Diet could affect risk for esophageal and gastric cancers, but associations have been inconsistent.
The diet is complex, so studies of dietary patterns, rather than studies of individual foods, might be more likely to identify cancer risk factors.
Dr Wen-Qing Li reported that there is limited research on index-based dietary patterns and esophageal and gastric cancers.
We prospectively evaluated associations between the Healthy Eating Index-2005 and alternate Mediterranean Diet scores and risk of esophageal and gastric cancers.
The doctors assessed that they analyzed data from 494,968 participants in the National Institutes of Health (NIH)-AARP Diet and Health study, in which AARP members completed a self-administered baseline food frequency questionnaire between 1995 and 1996.
|Mediterranean Diet scores were not associated with gastric cardia adenocarcinomas|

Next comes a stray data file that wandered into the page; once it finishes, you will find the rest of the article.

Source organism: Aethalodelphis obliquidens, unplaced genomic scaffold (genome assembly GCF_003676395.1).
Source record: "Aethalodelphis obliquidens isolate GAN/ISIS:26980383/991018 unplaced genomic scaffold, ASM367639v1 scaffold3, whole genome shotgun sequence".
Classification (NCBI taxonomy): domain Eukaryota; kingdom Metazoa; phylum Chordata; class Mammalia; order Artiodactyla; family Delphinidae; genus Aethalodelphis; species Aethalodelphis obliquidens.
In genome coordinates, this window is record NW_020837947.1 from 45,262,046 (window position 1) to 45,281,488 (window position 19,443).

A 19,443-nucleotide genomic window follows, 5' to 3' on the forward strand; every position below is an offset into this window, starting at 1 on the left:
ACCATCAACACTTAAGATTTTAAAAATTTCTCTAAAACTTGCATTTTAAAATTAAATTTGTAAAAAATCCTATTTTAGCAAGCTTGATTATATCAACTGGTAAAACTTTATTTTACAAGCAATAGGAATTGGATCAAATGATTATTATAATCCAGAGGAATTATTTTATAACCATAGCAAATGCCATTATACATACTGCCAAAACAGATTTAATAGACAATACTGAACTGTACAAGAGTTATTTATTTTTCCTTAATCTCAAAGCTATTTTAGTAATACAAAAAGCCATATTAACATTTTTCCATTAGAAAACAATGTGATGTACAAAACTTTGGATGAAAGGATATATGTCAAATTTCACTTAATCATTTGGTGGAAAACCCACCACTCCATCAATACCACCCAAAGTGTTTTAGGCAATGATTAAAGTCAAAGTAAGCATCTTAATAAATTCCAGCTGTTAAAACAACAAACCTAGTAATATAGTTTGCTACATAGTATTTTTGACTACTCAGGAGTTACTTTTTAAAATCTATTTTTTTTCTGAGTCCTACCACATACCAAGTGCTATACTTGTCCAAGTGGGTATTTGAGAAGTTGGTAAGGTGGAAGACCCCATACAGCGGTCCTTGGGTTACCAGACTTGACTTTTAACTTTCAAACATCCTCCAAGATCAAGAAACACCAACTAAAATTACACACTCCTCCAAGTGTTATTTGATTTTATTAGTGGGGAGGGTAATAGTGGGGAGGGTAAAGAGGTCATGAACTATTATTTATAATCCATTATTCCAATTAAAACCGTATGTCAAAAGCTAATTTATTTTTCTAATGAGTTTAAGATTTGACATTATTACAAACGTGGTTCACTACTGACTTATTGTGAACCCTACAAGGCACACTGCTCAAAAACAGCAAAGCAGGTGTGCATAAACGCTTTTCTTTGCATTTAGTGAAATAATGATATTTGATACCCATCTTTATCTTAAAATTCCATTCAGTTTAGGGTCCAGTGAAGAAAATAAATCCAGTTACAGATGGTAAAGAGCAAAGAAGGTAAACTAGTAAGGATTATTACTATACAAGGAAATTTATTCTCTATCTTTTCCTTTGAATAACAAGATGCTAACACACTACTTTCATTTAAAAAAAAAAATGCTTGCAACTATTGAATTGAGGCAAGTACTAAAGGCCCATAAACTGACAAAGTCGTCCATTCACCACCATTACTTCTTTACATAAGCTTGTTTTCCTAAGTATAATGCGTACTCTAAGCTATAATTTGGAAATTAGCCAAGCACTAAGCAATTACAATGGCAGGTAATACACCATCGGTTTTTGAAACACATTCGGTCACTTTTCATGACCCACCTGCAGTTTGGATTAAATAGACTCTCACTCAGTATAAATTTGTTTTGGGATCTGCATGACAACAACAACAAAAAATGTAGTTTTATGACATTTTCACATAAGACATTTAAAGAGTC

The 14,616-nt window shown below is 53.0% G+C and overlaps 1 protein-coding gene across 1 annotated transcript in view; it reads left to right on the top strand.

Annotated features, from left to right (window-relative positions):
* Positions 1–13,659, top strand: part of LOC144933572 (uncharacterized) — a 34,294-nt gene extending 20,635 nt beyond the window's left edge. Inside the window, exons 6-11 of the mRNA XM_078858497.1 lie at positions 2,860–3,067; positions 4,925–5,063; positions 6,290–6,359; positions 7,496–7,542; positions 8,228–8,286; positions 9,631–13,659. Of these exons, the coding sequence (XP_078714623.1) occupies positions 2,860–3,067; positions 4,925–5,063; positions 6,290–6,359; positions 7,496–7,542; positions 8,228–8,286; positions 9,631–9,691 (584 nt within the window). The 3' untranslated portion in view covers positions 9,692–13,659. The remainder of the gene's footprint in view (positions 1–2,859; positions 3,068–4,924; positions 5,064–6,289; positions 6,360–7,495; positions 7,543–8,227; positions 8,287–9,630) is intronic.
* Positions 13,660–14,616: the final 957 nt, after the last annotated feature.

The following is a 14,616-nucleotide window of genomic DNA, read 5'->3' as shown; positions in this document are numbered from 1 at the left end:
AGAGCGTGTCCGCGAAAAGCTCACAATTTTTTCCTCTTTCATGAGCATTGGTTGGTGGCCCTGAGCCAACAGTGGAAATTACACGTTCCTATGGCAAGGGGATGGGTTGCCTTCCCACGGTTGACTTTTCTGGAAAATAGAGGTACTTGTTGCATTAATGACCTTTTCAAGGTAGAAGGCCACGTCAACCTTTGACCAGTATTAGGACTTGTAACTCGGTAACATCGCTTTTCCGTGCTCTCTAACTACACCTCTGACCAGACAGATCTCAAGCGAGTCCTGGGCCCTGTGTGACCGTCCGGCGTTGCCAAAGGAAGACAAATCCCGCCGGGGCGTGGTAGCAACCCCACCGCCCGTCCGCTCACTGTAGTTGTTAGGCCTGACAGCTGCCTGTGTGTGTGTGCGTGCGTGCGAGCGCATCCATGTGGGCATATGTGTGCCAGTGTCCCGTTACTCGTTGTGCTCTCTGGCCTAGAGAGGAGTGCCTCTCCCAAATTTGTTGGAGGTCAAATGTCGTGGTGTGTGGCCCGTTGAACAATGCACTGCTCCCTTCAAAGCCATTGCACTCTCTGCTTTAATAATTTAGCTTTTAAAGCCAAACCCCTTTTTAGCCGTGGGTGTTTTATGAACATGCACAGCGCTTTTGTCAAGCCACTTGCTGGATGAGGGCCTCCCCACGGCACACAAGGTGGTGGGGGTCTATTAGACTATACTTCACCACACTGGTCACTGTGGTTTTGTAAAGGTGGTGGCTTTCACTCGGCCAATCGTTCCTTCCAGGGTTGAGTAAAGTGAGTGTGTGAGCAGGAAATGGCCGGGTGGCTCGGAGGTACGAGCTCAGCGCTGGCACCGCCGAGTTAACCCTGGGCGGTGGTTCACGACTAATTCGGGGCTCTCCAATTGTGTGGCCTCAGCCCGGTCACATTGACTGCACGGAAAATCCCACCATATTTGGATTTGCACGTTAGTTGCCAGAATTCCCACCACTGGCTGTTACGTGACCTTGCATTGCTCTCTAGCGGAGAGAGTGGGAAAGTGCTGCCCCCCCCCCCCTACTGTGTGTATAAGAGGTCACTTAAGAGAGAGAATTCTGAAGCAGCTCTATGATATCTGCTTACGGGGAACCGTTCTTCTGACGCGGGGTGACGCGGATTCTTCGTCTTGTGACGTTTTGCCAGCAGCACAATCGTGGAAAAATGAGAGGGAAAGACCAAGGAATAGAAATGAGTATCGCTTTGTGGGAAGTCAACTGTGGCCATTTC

|Clinical Gastroenterology and Hepatology|
Their answers were used to estimate scores for each index.
The reseaerch team examined that during the follow-up period, participants developed 215 esophageal squamous cell carcinomas, 633 esophageal adenocarcinomas, 453 gastric cardia adenocarcinomas, and 501 gastric non-cardia adenocarcinomas.
Higher scores from the Healthy Eating Index-2005 were associated with a reduced risk of esophageal squamous cell carcinomas and esophageal adenocarcinomas.
The doctors observed an inverse association between esophageal squamous cell carcinomas, but not , and higher alternate Mediterranean Diet score.
Healthy Eating Index-2005 and alternate Mediterranean Diet scores were not significantly associated with gastric cardia or noncardia adenocarcinomas.
Dr Wen-Qing Li's team commented "Using data collected from 1995 through 2006 from the National Institutes of Health Diet and Health Study,alternate Mediterranean Diet scores were inversely associated with risk for esophageal cancers—
particularly esophageal squamous cell carcinomas."
"Adherence to dietary recommendations might help prevent esophageal cancers."